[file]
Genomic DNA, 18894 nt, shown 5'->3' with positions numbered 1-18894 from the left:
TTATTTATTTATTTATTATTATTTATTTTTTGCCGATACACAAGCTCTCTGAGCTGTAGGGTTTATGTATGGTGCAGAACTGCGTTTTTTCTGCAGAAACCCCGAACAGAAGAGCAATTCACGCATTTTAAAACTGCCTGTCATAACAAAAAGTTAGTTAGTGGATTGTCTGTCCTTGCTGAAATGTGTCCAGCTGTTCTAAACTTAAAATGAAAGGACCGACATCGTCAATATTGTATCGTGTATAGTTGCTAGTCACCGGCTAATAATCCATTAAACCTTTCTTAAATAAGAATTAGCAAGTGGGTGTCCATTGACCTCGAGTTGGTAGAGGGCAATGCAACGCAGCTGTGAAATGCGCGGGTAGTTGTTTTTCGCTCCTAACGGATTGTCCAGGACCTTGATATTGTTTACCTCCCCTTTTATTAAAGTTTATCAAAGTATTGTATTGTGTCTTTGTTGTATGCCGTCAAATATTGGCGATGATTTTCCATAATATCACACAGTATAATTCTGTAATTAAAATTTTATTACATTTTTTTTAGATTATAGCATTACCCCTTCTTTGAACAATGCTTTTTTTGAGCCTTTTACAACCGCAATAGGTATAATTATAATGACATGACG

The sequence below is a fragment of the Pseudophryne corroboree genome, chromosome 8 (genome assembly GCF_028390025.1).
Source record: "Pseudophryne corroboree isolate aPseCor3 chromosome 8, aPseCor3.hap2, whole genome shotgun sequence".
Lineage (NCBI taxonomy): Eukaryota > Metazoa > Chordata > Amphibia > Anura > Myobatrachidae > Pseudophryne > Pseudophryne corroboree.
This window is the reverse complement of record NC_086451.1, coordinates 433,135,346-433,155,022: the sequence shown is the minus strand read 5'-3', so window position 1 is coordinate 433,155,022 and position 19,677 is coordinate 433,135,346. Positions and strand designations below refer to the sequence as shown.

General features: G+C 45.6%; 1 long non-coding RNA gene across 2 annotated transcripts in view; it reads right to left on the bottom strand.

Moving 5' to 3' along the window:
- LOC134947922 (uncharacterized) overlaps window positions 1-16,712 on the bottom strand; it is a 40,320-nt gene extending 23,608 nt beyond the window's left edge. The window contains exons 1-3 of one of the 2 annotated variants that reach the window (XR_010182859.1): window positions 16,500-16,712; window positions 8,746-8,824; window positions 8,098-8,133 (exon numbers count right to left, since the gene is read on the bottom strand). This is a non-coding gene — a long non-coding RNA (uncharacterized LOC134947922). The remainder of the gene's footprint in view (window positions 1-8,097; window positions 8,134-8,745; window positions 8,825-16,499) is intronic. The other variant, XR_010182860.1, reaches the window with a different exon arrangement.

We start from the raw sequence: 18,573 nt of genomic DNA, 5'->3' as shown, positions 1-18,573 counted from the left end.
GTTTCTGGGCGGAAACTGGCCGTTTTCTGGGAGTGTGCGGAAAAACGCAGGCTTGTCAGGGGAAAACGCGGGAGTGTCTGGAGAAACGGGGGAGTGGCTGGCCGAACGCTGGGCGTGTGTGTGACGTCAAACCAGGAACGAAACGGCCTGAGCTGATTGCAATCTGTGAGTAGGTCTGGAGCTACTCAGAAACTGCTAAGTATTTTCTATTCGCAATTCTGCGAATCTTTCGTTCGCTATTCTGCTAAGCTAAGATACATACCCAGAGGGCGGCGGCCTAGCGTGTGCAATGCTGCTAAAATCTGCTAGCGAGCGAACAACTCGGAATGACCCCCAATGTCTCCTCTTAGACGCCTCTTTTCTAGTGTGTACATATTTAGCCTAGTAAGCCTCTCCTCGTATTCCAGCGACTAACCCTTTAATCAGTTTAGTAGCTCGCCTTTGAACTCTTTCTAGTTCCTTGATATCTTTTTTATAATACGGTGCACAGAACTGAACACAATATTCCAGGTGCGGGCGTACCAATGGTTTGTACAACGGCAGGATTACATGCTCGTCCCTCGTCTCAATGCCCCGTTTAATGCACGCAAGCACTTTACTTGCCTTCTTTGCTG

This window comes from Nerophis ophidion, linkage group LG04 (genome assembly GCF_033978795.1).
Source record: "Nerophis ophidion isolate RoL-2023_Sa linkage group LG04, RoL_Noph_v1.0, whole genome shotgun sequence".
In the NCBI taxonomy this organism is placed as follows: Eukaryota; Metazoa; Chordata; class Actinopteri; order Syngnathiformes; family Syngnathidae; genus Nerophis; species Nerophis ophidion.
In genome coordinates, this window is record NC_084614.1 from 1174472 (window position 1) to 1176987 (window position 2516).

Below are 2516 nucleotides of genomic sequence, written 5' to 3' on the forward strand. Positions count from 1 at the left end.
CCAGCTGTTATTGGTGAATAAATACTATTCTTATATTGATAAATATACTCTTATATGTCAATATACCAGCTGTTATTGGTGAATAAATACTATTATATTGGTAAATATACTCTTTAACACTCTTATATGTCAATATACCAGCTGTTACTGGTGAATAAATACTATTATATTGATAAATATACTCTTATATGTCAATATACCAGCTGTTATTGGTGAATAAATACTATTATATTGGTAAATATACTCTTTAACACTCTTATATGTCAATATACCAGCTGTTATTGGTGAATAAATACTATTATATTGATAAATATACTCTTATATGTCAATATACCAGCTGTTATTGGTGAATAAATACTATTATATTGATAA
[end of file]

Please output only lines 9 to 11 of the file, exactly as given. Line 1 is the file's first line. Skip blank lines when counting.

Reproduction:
- LOC134947922 (uncharacterized) overlaps window positions 1-16,712 on the bottom strand; it is a 40,320-nt gene extending 23,608 nt beyond the window's left edge. The window contains exons 1-3 of one of the 2 annotated variants that reach the window (XR_010182859.1): window positions 16,500-16,712; window positions 8,746-8,824; window positions 8,098-8,133 (exon numbers count right to left, since the gene is read on the bottom strand). This is a non-coding gene — a long non-coding RNA (uncharacterized LOC134947922). The remainder of the gene's footprint in view (window positions 1-8,097; window positions 8,134-8,745; window positions 8,825-16,499) is intronic. The other variant, XR_010182860.1, reaches the window with a different exon arrangement.

We start from the raw sequence: 18,573 nt of genomic DNA, 5'->3' as shown, positions 1-18,573 counted from the left end.
GTTTCTGGGCGGAAACTGGCCGTTTTCTGGGAGTGTGCGGAAAAACGCAGGCTTGTCAGGGGAAAACGCGGGAGTGTCTGGAGAAACGGGGGAGTGGCTGGCCGAACGCTGGGCGTGTGTGTGACGTCAAACCAGGAACGAAACGGCCTGAGCTGATTGCAATCTGTGAGTAGGTCTGGAGCTACTCAGAAACTGCTAAGTATTTTCTATTCGCAATTCTGCGAATCTTTCGTTCGCTATTCTGCTAAGCTAAGATACATACCCAGAGGGCGGCGGCCTAGCGTGTGCAATGCTGCTAAAATCTGCTAGCGAGCGAACAACTCGGAATGACCCCCAATGTCTCCTCTTAGACGCCTCTTTTCTAGTGTGTACATATTTAGCCTAGTAAGCCTCTCCTCGTATTCCAGCGACTAACCCTTTAATCAGTTTAGTAGCTCGCCTTTGAACTCTTTCTAGTTCCTTGATATCTTTTTTATAATACGGTGCACAGAACTGAACACAATATTCCAGGTGCGGGCGTACCAATGGTTTGTACAACGGCAGGATTACATGCTCGTCCCTCGTCTCAATGCCCCGTTTAATGCACGCAAGCACTTTACTTGCCTTCTTTGCTG